BACKGROUND: A chemical engineer at Drexel University has developed a handheld, simple to use sensor that can quickly spot contamination by deadly strains of the E coli or by listeria, helping food producers find out whether their products are have dangerous amounts of E coli or Listeria before they are shipped out to consumers. It can also detect other food pathogens, as well as anthrax in liquid and air, cryptosporin in drinking water, and endotoxins in pharmaceuticals. It could also be used to detect early cancer signatures in urine and blood. Detecting E. coli can take 24 hours or more with conventional tests. The Drexel device can detect the presence of E. coli within 10 minutes.
HOW IT WORKS: The device works by detecting how the presence of just a few E. coli cells changes the vibration of a miniature glass beam. The sensor is a sliver of glass fixed at one end, and on the other end a layer of a ceramic that changes shape when it is electrified. The glass sliver is then coated with antibodies to E. coli. An alternating voltage is then applied to the ceramic layer, causing it to expanding and contract. The glass sliver vibrates in response, and that vibration is strongest in the sliver's natural resonance frequency. As E. coli binds to the antibodies, the frequency of the up-and-down motion changes. That way, the engineers can spot high concentrations of E. coli.
UNDER PRESSURE: Pressure sensors date back to the advent of the steam engine. They are still used to daily monitor the pressure of fluids in pipes, engines, hydraulics, or in nature to determine the depth of an ice pack, for example, of the density of a rock layer. They exploit a phenomenon known as piezoresistance: pressure causes a piezoelectric material, like quartz or ceramic, to conduct electricity; the intensity of the current corresponds to how much pressure is being applied. This charge is detected and recorded by a computer and displayed for analysis by scientists.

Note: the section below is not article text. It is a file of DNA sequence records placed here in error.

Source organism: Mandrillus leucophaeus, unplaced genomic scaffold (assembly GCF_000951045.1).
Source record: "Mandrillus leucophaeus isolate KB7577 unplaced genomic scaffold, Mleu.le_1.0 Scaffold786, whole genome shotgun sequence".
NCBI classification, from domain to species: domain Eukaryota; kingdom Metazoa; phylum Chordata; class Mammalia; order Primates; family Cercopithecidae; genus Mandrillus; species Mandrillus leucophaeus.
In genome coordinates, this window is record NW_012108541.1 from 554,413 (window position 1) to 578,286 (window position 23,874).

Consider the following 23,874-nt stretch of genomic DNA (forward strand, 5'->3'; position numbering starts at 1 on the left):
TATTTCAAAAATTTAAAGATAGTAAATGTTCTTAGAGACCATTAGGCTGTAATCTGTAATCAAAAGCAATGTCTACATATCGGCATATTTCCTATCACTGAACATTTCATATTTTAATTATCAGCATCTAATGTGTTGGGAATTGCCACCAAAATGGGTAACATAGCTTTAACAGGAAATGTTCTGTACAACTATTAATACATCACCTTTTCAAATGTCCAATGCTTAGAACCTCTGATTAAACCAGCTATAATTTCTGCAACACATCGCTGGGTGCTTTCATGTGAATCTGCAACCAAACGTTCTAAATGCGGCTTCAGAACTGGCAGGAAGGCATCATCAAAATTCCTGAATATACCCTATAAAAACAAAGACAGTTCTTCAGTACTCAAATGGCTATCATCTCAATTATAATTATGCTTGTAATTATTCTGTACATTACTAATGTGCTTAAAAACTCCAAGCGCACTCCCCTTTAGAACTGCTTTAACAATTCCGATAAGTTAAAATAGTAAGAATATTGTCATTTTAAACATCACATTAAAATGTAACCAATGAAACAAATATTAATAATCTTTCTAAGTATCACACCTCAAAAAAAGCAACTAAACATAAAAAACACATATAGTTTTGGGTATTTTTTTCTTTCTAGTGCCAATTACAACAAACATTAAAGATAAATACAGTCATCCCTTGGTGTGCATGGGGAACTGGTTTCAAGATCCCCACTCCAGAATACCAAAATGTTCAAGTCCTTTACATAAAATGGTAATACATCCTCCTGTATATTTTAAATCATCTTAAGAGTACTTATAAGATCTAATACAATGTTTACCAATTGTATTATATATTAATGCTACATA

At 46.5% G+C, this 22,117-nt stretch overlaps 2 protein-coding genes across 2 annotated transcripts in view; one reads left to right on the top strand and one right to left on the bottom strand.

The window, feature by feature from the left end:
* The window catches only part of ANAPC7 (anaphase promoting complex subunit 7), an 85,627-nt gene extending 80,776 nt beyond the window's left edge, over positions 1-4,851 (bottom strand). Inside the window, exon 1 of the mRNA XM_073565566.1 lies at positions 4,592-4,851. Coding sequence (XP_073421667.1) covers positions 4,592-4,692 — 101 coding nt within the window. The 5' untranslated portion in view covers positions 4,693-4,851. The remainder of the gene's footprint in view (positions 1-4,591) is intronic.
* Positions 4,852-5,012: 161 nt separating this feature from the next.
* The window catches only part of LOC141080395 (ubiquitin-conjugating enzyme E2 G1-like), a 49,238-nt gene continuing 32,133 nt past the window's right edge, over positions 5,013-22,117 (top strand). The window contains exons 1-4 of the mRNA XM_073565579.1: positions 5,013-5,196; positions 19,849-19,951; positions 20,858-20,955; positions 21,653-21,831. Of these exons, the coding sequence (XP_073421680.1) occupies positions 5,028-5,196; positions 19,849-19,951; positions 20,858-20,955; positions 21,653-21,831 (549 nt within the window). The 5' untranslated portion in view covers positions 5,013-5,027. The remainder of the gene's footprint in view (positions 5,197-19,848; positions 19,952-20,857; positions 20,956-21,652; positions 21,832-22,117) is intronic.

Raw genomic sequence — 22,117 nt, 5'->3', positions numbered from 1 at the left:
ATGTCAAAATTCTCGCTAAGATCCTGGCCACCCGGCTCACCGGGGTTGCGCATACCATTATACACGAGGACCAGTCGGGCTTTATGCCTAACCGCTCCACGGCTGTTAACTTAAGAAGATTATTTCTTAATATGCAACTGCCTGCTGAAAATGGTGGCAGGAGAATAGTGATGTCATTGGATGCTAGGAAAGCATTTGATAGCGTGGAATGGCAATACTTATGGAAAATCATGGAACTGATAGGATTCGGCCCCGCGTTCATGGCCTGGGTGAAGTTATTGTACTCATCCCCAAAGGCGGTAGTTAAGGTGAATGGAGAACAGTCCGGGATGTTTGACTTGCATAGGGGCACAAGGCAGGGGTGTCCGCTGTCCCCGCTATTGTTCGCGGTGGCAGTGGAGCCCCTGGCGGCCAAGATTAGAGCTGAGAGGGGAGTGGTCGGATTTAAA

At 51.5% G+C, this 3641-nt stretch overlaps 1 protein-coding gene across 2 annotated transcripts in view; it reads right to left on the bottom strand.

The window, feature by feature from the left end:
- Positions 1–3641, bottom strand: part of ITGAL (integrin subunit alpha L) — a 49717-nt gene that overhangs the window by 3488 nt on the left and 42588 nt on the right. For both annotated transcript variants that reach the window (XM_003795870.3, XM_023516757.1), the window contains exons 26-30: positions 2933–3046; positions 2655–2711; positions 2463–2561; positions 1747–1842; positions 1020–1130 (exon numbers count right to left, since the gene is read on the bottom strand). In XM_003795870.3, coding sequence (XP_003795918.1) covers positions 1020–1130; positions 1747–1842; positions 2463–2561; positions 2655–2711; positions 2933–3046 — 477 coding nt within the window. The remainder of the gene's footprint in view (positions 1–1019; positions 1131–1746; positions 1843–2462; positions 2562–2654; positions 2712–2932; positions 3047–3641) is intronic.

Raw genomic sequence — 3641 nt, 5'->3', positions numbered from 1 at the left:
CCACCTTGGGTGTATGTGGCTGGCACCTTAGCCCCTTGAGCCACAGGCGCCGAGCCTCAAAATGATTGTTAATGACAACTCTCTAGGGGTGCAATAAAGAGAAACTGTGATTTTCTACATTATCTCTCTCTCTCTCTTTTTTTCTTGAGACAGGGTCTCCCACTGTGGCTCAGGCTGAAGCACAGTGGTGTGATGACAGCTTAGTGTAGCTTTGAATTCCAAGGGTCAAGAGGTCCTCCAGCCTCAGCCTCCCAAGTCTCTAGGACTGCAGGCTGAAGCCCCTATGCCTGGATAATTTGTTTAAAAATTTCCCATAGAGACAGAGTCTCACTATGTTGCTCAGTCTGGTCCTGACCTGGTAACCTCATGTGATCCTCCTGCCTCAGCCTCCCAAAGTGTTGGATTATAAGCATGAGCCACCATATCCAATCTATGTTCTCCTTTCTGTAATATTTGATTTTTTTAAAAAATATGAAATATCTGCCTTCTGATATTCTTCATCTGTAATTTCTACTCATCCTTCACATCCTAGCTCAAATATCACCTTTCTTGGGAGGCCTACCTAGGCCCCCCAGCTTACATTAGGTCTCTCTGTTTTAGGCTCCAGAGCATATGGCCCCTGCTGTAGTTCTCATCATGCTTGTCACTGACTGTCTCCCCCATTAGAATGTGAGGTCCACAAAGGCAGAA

WHAT ARE MEMS: Microelectro-mechanical systems (MEMs) integrate electronic and moving parts onto a microscopic silicon chip, making them ideal for new sensor technology. The term MEMS was coined in the 1980s. A MEMS device is usually only a few micrometers wide; for comparison, a human hair is 50 micrometers wide. Among other everyday applications, MEMS-based sensors are used in cars to detect the sudden motion of a collision and trigger release of the airbag. They are also found in ink-jet printers, blood pressure monitors, and projection display systems.
The American Society for Microbiology contributed to the information contained in the TV portion of this report.